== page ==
Debate Did Nothing To Shift Momentum, Advantage Micheál

Last night’s leaders’ debate on Virgin Media One didn’t produce many fireworks and it probably won’t change how too many people are voting. But there was a noticeable shift in approach from Leo Varadkar.

Fine Gael
It seems to be part of an effort by Fine Gael to belatedly change the narrative that has developed around the party in government.

Fairly or unfairly, Fine Gael is perceived in some quarters as out-of-touch, uncaring, representing better-off voters with Varadkar seen as somewhat aloof and even a little arrogant. The Taoiseach set out to nail that perception.

Progress had been made, but not enough, he said. Leo wants to “do more”. And he does care deeply but he showed that with “actions” rather than “words”. He expressed deep regret and sorrow that people had been forced to lie on trolleys in emergency departments.

The Taoiseach was humility personified, which he hasn’t always been in previous exchanges with Martin.

And that didn’t happen by accident or occur to him on the spur of the moment. This was a carefully executed plan to show a leader who not only listened, but was in tune with voters’ needs and concerns. A kinder, gentler Fine Gael.

Vulnerable Varadkar?
Varadkar even tried to turn a weakness into a strength with his admission that he wasn’t as good with words with his rival. It (very deliberately) showed a vulnerability that voters inevitably find appealing – most people struggle to find the words to express how they really feel at times. And it more than hinted that his rival was more about style than substance.

None of this is to suggest that Varadkar was a clear winner of the debate. The best he can hope for is that some undecided voters may think he shaded it. There will equally be many who felt Martin had the better of things.

Martin On The Ball
The Fianna Fáil leader won the exchanges on health. He raised the delays in seeing a GP, claimed abolishing the board of the HSE was a PR stunt and accused the government of failing to take pre-emptive action ahead of the inevitable Winter trolley crisis. “Have you no shame at all?” Martin asked at one point.

The Taoiseach also resembled a rabbit in the headlights during the question on past drug use – it might not be the last we hear on that one.

Micheál Martin perhaps wasn’t as fluid and fluent as he normally is – as the clear front runner was he a little too focused on not making a mistake?

And there is an argument that Varadkar can take more positives out of the debate.

But Martin certainly didn’t drop the ball and, given his party’s current ascendency, that was probably all that was required. He also arguably did more than enough to remind voters about the government’s failures in health and housing.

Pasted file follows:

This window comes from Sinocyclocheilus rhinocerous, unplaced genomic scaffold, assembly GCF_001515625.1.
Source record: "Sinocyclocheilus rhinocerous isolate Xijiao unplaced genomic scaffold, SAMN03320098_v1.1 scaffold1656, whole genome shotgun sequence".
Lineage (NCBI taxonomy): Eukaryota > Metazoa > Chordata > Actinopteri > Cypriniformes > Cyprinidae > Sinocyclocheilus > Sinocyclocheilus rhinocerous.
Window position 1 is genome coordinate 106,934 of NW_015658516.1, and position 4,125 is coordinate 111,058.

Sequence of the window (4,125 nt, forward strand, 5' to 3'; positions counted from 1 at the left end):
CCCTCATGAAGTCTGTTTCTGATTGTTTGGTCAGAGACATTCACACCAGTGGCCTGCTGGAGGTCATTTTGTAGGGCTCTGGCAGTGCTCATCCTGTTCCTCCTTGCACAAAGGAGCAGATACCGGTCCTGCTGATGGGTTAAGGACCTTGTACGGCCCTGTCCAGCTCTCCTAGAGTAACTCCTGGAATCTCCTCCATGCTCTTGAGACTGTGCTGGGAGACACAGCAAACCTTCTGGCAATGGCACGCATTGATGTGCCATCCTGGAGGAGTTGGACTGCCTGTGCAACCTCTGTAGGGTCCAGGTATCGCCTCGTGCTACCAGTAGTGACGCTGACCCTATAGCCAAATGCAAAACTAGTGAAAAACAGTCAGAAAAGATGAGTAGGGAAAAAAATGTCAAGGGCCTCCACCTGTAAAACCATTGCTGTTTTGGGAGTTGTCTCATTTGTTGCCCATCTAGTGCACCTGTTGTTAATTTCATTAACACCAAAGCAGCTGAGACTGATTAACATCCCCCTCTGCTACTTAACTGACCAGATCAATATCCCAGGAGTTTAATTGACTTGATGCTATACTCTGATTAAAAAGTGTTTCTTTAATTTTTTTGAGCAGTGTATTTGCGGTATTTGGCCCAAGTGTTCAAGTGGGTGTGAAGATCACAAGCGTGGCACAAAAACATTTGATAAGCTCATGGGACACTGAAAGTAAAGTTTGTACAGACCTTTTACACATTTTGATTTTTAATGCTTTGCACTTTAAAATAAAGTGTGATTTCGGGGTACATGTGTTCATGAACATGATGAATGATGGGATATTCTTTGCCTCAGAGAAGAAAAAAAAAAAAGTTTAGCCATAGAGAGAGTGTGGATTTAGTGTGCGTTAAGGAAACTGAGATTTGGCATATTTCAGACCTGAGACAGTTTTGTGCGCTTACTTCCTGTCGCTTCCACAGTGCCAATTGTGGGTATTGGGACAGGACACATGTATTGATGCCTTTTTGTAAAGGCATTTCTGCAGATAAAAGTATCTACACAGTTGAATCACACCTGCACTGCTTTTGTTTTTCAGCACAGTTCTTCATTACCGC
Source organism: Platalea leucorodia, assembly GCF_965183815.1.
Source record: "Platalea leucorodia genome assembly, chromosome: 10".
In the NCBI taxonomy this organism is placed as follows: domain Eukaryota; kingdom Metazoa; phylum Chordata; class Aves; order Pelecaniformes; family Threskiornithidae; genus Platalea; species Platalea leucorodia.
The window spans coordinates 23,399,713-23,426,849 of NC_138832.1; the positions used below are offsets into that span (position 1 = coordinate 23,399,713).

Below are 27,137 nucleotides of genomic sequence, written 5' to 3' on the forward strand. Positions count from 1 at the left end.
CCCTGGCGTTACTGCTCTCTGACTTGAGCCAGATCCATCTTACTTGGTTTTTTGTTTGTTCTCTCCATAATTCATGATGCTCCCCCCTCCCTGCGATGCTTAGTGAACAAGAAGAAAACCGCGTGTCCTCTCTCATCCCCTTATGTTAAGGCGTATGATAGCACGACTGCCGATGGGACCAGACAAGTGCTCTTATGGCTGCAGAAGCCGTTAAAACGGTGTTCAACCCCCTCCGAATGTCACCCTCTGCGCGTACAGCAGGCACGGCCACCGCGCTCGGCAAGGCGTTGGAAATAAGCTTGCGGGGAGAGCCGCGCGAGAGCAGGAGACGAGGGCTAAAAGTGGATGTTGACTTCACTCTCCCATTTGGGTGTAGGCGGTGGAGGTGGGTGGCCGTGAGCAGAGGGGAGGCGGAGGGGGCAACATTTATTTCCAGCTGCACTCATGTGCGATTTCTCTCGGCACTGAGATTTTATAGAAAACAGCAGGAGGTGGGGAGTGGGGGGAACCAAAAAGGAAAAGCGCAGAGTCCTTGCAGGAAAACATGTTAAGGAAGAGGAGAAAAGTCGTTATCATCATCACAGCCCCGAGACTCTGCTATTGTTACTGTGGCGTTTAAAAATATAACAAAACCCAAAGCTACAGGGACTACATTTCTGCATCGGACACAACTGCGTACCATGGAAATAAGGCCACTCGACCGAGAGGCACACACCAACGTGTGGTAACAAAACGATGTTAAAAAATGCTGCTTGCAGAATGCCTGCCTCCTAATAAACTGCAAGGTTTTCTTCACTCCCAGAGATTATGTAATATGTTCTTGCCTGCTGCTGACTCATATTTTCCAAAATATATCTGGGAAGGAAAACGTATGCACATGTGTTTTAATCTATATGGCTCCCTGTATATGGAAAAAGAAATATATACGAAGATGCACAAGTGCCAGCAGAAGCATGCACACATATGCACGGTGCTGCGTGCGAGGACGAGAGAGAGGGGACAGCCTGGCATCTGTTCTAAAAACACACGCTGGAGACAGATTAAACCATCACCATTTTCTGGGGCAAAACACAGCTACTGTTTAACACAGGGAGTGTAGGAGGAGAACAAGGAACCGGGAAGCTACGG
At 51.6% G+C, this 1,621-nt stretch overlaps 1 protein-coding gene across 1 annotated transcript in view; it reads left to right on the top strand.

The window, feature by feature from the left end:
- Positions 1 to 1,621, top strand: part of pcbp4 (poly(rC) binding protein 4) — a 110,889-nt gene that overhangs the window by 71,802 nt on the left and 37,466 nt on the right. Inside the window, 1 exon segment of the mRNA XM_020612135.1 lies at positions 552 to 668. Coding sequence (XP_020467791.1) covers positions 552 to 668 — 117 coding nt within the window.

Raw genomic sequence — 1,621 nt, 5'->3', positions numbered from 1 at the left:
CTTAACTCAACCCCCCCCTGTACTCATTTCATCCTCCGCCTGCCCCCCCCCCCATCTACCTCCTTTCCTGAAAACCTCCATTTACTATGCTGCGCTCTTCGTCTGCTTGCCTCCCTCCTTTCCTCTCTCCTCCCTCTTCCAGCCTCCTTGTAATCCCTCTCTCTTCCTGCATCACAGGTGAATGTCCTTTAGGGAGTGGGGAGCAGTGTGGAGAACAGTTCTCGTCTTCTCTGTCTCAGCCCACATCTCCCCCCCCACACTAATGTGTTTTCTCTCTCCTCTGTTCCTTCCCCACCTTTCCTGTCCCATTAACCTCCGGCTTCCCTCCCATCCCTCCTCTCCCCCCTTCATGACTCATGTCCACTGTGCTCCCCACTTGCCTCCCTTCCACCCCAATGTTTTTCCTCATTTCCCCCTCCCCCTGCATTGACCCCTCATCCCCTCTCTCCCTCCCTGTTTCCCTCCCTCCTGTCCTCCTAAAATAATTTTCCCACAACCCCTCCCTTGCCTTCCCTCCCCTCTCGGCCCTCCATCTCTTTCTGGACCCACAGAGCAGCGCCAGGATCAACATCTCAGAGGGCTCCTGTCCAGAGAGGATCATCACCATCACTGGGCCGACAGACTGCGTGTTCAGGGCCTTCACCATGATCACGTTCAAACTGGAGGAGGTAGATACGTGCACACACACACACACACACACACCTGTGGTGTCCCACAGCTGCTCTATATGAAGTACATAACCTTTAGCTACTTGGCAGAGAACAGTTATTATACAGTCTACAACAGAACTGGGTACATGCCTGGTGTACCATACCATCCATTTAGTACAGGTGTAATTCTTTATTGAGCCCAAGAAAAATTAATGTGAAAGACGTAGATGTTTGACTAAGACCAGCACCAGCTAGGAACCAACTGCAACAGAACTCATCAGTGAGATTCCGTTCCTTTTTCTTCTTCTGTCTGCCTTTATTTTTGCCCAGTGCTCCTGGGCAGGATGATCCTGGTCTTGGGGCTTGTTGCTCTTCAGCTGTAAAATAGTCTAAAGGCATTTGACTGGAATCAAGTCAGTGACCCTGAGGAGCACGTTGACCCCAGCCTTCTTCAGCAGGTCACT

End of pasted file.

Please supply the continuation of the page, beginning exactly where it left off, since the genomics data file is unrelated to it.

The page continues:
It’s far too early to tell whether Varadkar’s ‘mea culpa’ (with the kicker that of course Fianna Fáil is ‘máxima culpa for causing the mess in the first place) will resonate with voters.

Is it too late for an electorate that, based on this week’s Irish Times’ poll, believes the country is on the wrong track and wants a change of government? And might his hands-up approach also have come across as weakness? Did he overdo the ‘we didn’t do enough’ line? We won’t know that until well into next week and a series of new polls.

But for now there’s no reason to believe that anything has changed. Fianna Fáil has the momentum and there wasn’t near enough in last night’s debate to shift that momentum in Fine Gael’s favour.

Odds Speak For Themselves
And that’s very much reflected in BoyleSports’ odds this morning. Martin is 1/5 to be the next Taoiseach – extraordinary narrow odds in a two horse race – with Varadkar out to 3/1.

My own estimation is that if there was an election tomorrow (which of course there isn’t – there’s a lot of ground hurling still to be played), Fianna Fail would be in the mid 50s seat wise with Fine Gael around ten seats back. And that’s very much reflected in BoyleSports’ odds. FF is 4/5 to be under 54.5 seats and marginally shorter odds of 10/11 to be over that level.

Fine Gael meanwhile is 4/5 to be under 44.5 seats and 10/11 to be over that.

Traditionally the hardest thing to predict in an election that is anyway tight is the make-up of the next government. Who this time four years ago would have predicted an FG-Independents minority government with outside support from FF?

Who would have guessed that rank outsider for a seat Katherine Zappone would end up as a cabinet minister? Nobody. I certainly didn’t.

The BoyleSports’ odds reflect that difficulty. An FF/Green/Labour/Social Democrats is joint favourite with FF/Greens at 4-1. My own feeling is that FF/Green/Labour and Independents (10-1) might be a more likely option.

But it’s a brave punter that picks the exact formation of the next government.

But, as of now, it’s still definitely advantage Micheál.